These deficiencies of the prior art have been eliminated with the present access device which includes a sheath having at its proximal end a handle specifically adapted to inhibit migration and facilitate use with instrumentation. The handle is formed as a radial enlargement having a distally-facing surface and a proximally-facing surface. The distally-facing surface has a generally concave configuration which provides a gradual enlargement inhibiting migration of the sheath into the ureter. The concave configuration is sized to receive adjacent fingers of a user's hand disposed in its natural position, in order to facilitate the stationary orientation of the sheath. The concave, distally-facing surface is continuous around the axis of the sheath so that the advantage of this concave configuration can be appreciated regardless of the radial orientation of the sheath.
The proximal-facing surface has a generally convex configuration providing for an increased funneling of an instrument as it is inserted into the working channel of the sheath. Both the distally-facing surface and the proximally-facing surface extend radially inwardly with progressively equal distal positions along the sheath. This provides the handle with the general shape of the bell of a horn. This configuration is not only ergonomically comfortable, but highly practical in addressing the problems of migration, as well as instrument insertion and removal.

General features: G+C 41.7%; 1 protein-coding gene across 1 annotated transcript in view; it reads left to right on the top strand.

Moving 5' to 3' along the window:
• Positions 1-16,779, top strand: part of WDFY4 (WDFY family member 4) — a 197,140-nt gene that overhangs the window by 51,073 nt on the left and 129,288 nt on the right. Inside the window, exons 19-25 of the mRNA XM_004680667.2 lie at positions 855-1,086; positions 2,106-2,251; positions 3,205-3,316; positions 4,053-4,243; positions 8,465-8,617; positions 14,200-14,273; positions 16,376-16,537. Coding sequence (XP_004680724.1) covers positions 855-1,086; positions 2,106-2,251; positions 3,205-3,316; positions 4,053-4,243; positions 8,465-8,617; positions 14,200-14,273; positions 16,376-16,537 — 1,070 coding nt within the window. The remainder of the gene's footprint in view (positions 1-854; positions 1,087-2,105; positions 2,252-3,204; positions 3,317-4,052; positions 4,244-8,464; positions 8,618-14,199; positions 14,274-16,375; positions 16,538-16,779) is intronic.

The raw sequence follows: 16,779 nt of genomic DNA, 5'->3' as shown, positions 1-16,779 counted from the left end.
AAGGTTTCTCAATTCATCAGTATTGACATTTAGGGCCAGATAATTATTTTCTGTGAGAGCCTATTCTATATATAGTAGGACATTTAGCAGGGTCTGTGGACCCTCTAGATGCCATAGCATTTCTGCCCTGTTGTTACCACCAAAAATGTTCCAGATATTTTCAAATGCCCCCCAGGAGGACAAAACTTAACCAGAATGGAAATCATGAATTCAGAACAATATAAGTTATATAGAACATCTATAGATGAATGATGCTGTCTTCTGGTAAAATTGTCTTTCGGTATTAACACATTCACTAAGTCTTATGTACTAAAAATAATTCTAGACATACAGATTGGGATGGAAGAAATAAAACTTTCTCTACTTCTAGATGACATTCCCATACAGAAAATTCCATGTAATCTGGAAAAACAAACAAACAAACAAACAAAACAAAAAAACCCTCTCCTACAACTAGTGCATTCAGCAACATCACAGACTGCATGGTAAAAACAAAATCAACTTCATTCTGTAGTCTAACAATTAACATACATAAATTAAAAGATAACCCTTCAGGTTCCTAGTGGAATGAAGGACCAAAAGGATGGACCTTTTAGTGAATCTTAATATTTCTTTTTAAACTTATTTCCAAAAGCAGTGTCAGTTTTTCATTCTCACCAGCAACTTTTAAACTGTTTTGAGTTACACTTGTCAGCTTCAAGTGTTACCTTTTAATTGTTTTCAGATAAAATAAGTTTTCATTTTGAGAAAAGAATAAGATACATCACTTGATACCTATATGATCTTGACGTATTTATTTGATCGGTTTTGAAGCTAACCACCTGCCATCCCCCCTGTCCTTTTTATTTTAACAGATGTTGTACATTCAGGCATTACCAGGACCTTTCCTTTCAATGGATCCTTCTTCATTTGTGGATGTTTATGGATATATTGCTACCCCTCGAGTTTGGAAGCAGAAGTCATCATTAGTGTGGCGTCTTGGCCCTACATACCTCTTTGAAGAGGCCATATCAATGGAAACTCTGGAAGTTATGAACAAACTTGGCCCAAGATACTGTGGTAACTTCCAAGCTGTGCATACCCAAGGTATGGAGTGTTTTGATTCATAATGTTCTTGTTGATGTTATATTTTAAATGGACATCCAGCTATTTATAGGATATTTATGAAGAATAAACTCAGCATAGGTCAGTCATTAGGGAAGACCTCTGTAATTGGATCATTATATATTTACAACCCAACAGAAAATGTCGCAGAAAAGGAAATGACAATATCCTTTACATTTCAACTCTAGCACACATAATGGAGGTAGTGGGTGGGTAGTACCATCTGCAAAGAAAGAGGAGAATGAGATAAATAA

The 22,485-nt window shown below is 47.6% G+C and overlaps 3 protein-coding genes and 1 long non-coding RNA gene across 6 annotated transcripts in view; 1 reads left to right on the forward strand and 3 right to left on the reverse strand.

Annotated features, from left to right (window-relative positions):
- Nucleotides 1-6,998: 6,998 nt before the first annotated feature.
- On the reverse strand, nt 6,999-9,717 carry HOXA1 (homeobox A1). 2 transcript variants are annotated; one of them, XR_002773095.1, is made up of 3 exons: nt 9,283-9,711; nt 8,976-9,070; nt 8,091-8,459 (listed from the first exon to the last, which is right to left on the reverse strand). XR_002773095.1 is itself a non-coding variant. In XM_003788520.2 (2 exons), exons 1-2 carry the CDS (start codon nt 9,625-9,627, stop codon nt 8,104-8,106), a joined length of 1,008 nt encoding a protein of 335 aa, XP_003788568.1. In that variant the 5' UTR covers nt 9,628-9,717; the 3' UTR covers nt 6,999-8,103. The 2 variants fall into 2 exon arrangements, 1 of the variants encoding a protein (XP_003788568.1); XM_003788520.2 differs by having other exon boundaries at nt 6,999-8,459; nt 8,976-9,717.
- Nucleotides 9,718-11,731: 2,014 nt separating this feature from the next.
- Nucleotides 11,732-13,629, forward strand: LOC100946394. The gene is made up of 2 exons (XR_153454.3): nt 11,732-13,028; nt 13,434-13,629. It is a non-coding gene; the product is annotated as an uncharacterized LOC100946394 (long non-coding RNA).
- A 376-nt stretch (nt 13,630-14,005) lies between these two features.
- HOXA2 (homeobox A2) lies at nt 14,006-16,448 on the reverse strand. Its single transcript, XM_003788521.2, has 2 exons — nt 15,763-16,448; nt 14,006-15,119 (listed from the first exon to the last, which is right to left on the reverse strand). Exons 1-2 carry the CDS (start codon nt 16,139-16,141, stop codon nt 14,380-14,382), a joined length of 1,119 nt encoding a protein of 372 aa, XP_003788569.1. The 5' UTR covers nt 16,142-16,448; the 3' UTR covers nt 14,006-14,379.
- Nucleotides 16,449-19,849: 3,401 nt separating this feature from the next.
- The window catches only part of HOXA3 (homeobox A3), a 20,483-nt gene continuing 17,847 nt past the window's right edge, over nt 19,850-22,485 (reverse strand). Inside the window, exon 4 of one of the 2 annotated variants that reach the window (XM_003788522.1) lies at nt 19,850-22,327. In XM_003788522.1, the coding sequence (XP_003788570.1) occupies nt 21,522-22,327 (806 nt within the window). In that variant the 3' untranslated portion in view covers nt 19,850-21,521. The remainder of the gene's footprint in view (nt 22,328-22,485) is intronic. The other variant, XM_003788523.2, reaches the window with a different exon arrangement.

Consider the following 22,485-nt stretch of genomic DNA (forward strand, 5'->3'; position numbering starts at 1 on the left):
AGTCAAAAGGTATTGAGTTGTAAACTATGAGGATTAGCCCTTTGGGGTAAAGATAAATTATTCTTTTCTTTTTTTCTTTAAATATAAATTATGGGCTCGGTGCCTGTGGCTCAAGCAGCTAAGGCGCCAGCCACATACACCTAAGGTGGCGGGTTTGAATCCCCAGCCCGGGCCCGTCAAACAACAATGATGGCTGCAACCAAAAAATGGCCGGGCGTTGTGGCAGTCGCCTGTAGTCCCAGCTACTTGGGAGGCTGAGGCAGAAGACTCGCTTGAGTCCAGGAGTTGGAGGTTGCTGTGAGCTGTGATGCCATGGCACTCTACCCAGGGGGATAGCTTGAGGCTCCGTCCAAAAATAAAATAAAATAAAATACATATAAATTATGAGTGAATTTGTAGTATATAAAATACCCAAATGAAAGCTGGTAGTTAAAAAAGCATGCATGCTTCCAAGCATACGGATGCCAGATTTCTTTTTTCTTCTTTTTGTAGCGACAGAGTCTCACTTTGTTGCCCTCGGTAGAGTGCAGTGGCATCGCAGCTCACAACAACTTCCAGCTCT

The handle can be provided with characteristics permitting the handle to be moved to a preferred position along the tube of the sheath, and then to be fixed to the tube at that preferred location. This makes it possible to provide the sheath with any desired length, even after it has been inserted into the body conduit. A metal structure such as a spring, can be molded into the tube of the sheath to facilitate kink resistance.
The inner dilator can be provided with a Luerlock end, permitting attachment of a sidearm adaptor (not shown). This allows for installation of contrast during sheath placement without the need to remove the guidewire.
These and other features and advantages of the invention will become more apparent with a description of preferred embodiments and reference to the associated drawings.
FIG. 1 is a perspective view illustrating a sheath of the present invention with an obturator or dilator adapted for use with the sheath;
FIG. 2 is a perspective view illustrating the obturator operatively disposed within the sheath;
FIG. 3 is an axial cross-section view taken along lines 3—3 of FIG. 2 and illustrating the obturator operatively disposed within a tube and “handle” of the sheath;
FIG. 4 is an enlarged radial cross-section view of the handle assembly illustrated in FIG. 3;